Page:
A new overview of recent Canadian and American research on the link between fish oil and memory pulls together recent studies and finds that evidence supports that older people with and without memory problems could all be helped by omega-3s. The review appeared in the journal Prostaglandims, Leukotrienes and Essential Fatty Acids (PLEFA) and was noted in the Daily Mail. The reviewers provide handy links to more than one hundred relevant studies.
The reviewers found that while omega-3s, and docosahexaenoic acid (DHA) in particular, may be most beneficial to people who already have memory problems, convincing evidence exists that polyunsaturated fatty acids can help otherwise healthy people who struggle to remember events from their lives. One study suggested that the fish oil boosted recall after just sixth months of taking the supplement.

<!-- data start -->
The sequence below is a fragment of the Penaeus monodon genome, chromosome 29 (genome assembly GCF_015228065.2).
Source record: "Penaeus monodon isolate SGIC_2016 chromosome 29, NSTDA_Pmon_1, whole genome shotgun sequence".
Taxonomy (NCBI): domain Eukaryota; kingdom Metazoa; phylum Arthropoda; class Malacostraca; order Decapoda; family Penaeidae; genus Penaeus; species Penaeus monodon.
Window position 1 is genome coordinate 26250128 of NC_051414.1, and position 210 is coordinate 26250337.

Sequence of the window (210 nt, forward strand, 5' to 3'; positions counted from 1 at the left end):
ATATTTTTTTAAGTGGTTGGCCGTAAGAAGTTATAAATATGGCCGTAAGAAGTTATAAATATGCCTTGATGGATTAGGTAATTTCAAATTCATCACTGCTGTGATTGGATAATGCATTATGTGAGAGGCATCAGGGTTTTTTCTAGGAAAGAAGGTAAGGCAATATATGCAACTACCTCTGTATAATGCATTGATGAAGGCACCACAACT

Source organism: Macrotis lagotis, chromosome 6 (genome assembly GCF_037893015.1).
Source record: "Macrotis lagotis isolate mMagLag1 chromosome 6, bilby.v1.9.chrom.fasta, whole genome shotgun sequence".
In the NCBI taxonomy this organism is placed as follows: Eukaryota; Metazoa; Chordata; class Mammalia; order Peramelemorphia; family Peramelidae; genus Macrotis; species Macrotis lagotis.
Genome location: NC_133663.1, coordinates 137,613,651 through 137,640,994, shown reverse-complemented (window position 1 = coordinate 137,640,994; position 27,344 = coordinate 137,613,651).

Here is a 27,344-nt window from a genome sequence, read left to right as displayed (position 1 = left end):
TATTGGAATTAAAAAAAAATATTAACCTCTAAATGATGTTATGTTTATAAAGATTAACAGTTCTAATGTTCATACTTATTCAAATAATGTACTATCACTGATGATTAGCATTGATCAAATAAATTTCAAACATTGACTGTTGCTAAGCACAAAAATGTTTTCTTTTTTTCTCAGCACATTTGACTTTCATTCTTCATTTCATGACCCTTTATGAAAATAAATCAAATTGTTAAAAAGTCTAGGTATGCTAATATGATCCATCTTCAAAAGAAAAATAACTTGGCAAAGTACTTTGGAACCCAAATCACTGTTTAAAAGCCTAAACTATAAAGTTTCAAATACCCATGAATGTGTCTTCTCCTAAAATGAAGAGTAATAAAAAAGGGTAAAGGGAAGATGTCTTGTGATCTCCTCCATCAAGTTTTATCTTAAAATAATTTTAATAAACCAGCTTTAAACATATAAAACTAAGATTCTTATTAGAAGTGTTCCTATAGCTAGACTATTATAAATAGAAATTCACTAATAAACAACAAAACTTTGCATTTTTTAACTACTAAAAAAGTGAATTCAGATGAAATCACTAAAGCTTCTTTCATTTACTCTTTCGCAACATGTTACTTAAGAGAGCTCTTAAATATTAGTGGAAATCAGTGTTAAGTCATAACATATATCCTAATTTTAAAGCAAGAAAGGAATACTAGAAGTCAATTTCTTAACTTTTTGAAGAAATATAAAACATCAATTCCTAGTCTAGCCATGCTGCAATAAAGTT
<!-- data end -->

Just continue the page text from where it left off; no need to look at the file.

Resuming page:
A study that focused on 485 elderly people with memory problems found “significant improvement” in memory test scores of subjects who took marine oil supplements for 24 weeks compared to scores of people who had taken a placebo.
In their conclusion, the reviewers note the potential of DHA when used early to treat age-related cognitive decline as well as Alzheimer’s disease, especially because of the low safety risk related to using the compound.
Of course, research is beginning to support fish oil for improved brain function in people who aren’t old enough to experience the befuddlement of forgetting why they've walked into a room. One study found “significant” improvement in the working memory of millennials who had taken daily omega-3s for six months.